• $623,325 in payments by Voters Want More Choices to the signature gathering firm Citizen Solutions “incurred in a manner to effect concealment” because they were described in the committee’s reports as paying for signature gathering, when $308,185 was passed from Citizen Solutions to Eyman’s for-profit company, “Tim Eyman, Watchdog for Taxpayers” on July 11, 2012;
  • Eyman’s use of approximately $170,000 in contributions from Voters Want More Choices for personal living expenses;
  • The expenditure of about $200,000 contributed to support Initiative 1185 to fund signature gathering for a separate initiative, Initiative 517;
  • Concealment of Eyman as the source of $182,000 of in-kind contributions attributed in reports to Citizens in Charge, a Virginia-based company; and
  • Failure of Voters Want More Choices and Protect Your Right to Vote on Initiatives to file complete and accurate reports of contribution and expenditure activity.

More details on the investigation and the initial complaint are available in the PDC’s referral letter here.

The commission referred the results of its staff’s investigation to the Attorney General’s Office for appropriate legal action.  The commission further noted that it “[was] extremely troubled that it appears that Mr. Eyman intended to hide from the public the sources of funds and the actual purposes for which expenditures were made, and to further conceal that funds were used by Mr. Eyman solely for his personal use.”  The commission recommended that the Attorney General consider further investigation into this transaction practice for other years.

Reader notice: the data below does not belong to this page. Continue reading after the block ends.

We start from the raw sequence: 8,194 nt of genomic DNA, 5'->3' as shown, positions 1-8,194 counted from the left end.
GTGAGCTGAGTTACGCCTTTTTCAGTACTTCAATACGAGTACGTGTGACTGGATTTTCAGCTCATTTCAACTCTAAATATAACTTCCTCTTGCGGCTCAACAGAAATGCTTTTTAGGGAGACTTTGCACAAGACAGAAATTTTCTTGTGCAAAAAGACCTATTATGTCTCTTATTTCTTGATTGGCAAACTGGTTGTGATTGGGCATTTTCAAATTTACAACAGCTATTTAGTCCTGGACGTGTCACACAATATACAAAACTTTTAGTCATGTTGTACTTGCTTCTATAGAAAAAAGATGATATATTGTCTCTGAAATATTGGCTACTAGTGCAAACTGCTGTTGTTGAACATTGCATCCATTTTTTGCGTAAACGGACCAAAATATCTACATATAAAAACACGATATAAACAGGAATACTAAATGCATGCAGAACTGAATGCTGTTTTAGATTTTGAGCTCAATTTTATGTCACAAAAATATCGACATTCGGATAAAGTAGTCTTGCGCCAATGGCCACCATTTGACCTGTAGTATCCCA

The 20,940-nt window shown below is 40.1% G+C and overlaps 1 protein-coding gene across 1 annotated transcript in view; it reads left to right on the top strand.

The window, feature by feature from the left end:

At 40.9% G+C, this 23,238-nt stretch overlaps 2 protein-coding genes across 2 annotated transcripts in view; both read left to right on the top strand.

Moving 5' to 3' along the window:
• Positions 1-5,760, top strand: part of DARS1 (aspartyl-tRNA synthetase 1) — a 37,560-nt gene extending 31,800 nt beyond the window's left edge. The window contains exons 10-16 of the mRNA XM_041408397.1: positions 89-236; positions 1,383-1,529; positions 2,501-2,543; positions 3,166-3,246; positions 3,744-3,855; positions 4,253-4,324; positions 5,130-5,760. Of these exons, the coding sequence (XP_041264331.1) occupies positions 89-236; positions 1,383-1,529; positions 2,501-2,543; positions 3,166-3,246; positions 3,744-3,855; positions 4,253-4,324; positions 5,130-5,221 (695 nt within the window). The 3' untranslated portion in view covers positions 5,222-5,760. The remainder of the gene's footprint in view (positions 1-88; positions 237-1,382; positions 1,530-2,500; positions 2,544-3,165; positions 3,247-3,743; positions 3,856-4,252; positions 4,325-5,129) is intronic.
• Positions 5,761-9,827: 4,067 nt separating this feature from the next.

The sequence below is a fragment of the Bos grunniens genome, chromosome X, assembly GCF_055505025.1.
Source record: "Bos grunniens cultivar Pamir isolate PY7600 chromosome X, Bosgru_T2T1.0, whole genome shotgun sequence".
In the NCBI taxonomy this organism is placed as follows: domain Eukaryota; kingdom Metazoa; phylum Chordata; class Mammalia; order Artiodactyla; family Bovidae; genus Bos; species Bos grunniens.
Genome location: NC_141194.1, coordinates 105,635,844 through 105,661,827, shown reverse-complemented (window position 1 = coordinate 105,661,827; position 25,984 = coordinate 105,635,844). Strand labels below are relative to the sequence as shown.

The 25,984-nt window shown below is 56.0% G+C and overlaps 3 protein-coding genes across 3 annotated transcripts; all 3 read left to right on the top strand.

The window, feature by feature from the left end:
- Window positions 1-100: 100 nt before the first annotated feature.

In November 2015, the Attorney General began an investigation into the allegations that Eyman, his political committees, his for-profit company and the signature gathering firm Citizen Solutions concealed other financial transactions for years beyond those covered by the PDC investigation, in violation of the state campaign finance disclosure laws. That investigation is ongoing.


The Office of the Attorney General is the chief legal office for the state of Washington with attorneys and staff in 27 divisions across the state providing legal services to roughly 200 state agencies, boards and commissions. Visit www.atg.wa.gov to learn more.


Peter Lavallee, Communications Director, (360) 586-0725; PeterL@atg.wa.gov